Home > Opioid-related deaths: health and social responses.

European Monitoring Centre for Drugs and Drug Addiction. (2021) Opioid-related deaths: health and social responses. Lisbon: European Monitoring Centre for Drugs and Drug Addiction.

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External website: https://www.emcdda.europa.eu/publications/mini-gui...

This miniguide is one of a larger set, which together comprise Health and social responses to drug problems: a European guide 2021. It provides an overview of the most important aspects to consider when planning or delivering health and social responses to opioid-related deaths, and reviews the availability and effectiveness of the responses. It also considers implications for policy and practice.

Key issues
Mortality directly or indirectly related to the use of opioids is a major cause of avoidable premature deaths among adults in Europe, with drug-related mortality rates estimated at around 1–2 % per year among people who inject opioids. Overall, opioids are detected in more than three quarters of fatal overdoses in Europe. The risk of dying from an opioid overdose increases following periods of abstinence when tolerance is lost, in particular on release from prison or on leaving abstinence-based treatment.

Suicide, accidents and complications from infections also contribute to the excess mortality observed in this group. Studies have also shown that people who use opioids may suffer from higher-than-expected rates of certain non-communicable diseases, including some cancers and cardiovascular problems. An association between opioid-related problems and other substance use issues, such as smoking or high levels of alcohol use, may partly explain this observation.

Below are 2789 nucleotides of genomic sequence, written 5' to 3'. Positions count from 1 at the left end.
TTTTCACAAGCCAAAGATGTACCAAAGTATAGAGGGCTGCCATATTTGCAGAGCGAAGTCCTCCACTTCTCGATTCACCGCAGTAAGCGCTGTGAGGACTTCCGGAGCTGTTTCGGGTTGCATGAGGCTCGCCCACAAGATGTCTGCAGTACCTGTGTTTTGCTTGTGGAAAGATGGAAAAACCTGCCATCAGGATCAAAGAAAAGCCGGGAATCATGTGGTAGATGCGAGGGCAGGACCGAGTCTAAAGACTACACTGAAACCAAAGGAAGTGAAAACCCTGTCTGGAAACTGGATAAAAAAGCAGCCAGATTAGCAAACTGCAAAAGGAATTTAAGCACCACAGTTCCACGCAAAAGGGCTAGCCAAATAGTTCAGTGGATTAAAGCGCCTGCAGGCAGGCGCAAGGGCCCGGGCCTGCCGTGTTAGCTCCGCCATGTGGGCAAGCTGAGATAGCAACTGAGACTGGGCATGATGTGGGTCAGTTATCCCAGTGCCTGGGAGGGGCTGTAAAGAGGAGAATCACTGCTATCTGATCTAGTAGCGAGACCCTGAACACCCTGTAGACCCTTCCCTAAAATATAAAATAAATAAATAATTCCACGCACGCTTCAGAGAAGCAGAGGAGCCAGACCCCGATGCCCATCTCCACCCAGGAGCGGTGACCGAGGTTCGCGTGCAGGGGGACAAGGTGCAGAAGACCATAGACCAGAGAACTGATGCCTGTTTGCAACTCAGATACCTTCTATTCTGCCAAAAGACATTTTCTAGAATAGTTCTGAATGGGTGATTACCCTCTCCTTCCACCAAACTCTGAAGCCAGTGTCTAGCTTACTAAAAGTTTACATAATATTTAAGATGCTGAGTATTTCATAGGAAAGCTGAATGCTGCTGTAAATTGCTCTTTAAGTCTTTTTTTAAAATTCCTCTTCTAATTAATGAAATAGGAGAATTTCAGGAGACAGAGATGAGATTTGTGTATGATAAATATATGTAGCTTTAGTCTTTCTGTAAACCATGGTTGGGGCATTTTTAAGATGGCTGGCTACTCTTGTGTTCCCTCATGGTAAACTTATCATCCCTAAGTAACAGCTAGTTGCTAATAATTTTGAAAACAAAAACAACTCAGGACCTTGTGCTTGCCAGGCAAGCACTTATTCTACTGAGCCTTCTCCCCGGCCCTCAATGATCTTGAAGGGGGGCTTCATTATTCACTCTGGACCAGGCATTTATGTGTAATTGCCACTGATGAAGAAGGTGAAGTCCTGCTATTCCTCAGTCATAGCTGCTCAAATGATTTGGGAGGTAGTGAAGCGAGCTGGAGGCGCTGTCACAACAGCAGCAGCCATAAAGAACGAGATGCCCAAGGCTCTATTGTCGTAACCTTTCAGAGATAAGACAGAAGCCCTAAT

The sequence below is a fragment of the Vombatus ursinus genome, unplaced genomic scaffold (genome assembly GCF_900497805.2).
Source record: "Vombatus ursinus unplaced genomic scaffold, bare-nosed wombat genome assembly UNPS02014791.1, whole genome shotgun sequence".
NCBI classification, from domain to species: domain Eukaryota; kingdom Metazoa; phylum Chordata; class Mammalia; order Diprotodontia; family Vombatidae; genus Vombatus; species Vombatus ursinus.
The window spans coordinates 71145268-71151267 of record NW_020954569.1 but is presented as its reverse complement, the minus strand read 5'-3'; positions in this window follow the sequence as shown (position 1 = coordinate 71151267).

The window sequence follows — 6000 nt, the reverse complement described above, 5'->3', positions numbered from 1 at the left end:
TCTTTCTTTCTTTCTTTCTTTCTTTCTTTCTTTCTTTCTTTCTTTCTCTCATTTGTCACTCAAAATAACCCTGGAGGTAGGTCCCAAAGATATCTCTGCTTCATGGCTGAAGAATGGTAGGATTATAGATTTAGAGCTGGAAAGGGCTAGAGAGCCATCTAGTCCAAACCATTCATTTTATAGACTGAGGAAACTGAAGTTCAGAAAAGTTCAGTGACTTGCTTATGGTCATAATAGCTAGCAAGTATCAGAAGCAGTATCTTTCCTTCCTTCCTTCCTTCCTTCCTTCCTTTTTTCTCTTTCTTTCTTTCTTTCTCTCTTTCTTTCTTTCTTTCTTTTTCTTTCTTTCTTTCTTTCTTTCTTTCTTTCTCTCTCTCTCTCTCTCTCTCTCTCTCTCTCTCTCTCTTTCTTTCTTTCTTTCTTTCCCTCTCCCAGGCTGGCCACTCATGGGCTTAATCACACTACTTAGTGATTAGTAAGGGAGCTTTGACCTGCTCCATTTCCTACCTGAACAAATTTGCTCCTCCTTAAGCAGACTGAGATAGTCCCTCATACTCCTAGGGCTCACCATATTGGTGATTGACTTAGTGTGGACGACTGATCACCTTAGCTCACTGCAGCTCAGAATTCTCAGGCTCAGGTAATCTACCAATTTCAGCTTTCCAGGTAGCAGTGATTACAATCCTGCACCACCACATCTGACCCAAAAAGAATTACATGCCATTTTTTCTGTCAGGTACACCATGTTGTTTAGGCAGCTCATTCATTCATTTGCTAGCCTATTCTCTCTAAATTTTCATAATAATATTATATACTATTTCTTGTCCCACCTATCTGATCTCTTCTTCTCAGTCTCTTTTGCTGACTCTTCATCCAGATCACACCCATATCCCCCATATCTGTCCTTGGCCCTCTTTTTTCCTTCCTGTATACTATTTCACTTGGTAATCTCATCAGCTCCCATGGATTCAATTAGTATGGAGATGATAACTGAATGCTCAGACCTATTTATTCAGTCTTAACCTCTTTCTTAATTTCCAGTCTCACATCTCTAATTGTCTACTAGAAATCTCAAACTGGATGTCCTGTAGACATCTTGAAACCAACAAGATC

Evidence and responses
Approaches taken to reduce opioid-related deaths include interventions that focus on preventing the occurrence of overdoses and those that aim to improve the survival chances of people who do overdose.

  • Opioid agonist treatment (1): Enrolling and retaining people who use opioids in effective treatment reduces opioid-related deaths.
  • Naloxone: The opioid antagonist naloxone can reverse the potentially fatal effect of an opioid overdose. Several interventions seek to ensure the availability of naloxone and promote appropriate use by peers and professionals responding to or intervening in drug overdoses.
  • Extended-release naltrexone implants: Although their effectiveness in reducing overdose deaths remains uncertain, they may be useful to prevent relapse in opioid-dependent individuals.
  • Continuity of care: Ensuring continuity in health and drug services during transitions between prison and the community is important as evidence shows that people who use opioids are particularly vulnerable to overdose in the first weeks after release.
  • Overdose risk awareness: Awareness raising among people who use opioids is particularly important with respect to key risks, including concurrent alcohol or benzodiazepine use.
  • Drug consumption rooms: Current evidence is insufficient to assess their impact on overdose deaths, but there is an indication that this intervention may support safer injecting behaviour.

In addition, a number of policies and interventions may contribute to reducing people’s vulnerability to overdose. These include, for example, the provision of outreach and low-threshold services that lower access barriers for those seeking help, and integrated overdose prevention policies.

[For the full guide, click this link to the EMCDDA website; and 
click here to view the EMCDDA webinar on drug-related deaths, December 2021]

Item Type
Publication Type
Irish-related, International, Report
Drug Type
Intervention Type
Harm reduction
17 December 2021
11 p.
European Monitoring Centre for Drugs and Drug Addiction
Corporate Creators
European Monitoring Centre for Drugs and Drug Addiction
Place of Publication

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